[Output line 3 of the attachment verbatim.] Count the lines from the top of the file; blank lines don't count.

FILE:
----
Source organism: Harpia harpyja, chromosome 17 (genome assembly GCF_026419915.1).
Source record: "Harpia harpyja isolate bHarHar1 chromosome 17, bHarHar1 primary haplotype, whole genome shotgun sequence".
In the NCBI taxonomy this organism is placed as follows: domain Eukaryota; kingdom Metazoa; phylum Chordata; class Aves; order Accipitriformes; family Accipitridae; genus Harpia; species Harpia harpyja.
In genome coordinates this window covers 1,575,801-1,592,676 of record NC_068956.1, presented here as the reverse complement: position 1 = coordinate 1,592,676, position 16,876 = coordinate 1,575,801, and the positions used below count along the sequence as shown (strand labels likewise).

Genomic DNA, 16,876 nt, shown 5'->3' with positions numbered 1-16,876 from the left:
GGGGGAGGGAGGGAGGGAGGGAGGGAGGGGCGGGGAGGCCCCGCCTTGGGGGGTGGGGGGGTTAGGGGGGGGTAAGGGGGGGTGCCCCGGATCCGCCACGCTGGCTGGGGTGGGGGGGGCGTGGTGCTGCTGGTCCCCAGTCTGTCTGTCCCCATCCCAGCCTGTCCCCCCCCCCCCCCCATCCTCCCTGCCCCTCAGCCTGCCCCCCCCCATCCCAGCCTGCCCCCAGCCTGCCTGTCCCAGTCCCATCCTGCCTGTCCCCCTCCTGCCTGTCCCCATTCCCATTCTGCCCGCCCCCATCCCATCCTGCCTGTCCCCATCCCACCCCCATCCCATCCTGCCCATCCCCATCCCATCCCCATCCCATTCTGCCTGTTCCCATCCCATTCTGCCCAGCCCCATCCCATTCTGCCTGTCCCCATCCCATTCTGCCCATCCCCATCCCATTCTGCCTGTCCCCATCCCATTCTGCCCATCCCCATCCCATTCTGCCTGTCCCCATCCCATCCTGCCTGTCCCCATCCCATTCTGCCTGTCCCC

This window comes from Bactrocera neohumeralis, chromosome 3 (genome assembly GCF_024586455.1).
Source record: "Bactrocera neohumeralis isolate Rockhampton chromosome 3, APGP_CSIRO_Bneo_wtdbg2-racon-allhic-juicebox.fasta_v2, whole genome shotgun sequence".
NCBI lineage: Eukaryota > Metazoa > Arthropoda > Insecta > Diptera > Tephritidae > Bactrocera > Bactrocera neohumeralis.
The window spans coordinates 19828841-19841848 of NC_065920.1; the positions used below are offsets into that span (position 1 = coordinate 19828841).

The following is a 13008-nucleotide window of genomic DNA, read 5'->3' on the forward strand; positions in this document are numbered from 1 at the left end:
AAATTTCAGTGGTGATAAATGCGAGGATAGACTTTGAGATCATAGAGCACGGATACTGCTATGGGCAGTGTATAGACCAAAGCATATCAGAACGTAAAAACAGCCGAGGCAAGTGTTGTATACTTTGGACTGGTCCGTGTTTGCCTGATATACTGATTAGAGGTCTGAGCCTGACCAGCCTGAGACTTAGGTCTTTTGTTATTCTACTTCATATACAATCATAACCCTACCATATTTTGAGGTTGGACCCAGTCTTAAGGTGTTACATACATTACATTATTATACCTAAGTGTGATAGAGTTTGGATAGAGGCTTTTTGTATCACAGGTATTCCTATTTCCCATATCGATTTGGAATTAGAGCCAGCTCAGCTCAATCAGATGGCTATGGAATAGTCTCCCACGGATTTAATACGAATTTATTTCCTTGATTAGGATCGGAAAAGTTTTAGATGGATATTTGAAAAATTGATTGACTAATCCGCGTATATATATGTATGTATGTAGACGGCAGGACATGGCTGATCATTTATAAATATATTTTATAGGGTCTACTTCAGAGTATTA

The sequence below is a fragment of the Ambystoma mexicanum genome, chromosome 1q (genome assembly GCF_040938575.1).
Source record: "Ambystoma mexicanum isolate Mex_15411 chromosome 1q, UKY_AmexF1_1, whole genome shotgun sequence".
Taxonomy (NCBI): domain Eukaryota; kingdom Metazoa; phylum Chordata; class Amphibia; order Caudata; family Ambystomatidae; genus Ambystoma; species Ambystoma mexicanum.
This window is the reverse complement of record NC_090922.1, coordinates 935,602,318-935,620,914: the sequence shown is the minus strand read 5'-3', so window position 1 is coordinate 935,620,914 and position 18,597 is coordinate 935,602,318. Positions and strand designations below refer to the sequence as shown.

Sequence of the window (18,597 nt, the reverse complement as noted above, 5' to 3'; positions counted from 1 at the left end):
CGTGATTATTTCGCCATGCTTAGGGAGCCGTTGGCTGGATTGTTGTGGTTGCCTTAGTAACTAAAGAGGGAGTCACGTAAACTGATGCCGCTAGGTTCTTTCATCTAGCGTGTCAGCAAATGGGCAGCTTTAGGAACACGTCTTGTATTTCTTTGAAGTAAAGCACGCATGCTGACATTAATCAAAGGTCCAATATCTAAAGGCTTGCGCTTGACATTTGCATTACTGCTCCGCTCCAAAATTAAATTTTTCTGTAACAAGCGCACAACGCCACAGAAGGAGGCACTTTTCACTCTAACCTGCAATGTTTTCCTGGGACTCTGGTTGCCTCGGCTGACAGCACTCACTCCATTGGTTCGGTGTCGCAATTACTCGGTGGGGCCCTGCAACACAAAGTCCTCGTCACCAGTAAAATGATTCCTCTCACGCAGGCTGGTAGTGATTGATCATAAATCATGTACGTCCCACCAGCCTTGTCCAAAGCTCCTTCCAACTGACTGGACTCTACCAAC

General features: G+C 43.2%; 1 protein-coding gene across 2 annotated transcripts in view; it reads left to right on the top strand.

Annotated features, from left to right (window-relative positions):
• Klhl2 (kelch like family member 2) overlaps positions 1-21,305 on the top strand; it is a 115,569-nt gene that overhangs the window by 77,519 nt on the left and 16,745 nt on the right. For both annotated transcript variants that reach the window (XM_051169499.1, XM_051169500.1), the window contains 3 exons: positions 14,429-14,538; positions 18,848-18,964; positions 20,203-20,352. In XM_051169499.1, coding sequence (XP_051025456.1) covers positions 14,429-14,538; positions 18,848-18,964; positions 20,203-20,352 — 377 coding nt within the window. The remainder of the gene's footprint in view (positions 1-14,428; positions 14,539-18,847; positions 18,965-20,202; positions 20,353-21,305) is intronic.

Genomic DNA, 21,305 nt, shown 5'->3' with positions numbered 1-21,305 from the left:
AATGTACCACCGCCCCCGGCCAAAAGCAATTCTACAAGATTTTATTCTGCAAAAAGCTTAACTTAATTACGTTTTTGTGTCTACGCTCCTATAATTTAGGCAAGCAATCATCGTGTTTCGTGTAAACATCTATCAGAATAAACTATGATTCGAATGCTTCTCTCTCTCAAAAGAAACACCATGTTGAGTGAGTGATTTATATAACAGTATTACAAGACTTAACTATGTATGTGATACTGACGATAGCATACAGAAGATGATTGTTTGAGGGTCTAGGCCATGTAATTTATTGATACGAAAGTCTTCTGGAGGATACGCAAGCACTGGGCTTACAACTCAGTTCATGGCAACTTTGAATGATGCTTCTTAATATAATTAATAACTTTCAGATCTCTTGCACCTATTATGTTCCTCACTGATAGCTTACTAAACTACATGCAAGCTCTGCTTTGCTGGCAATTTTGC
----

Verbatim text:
In the NCBI taxonomy this organism is placed as follows: domain Eukaryota; kingdom Metazoa; phylum Chordata; class Aves; order Accipitriformes; family Accipitridae; genus Harpia; species Harpia harpyja.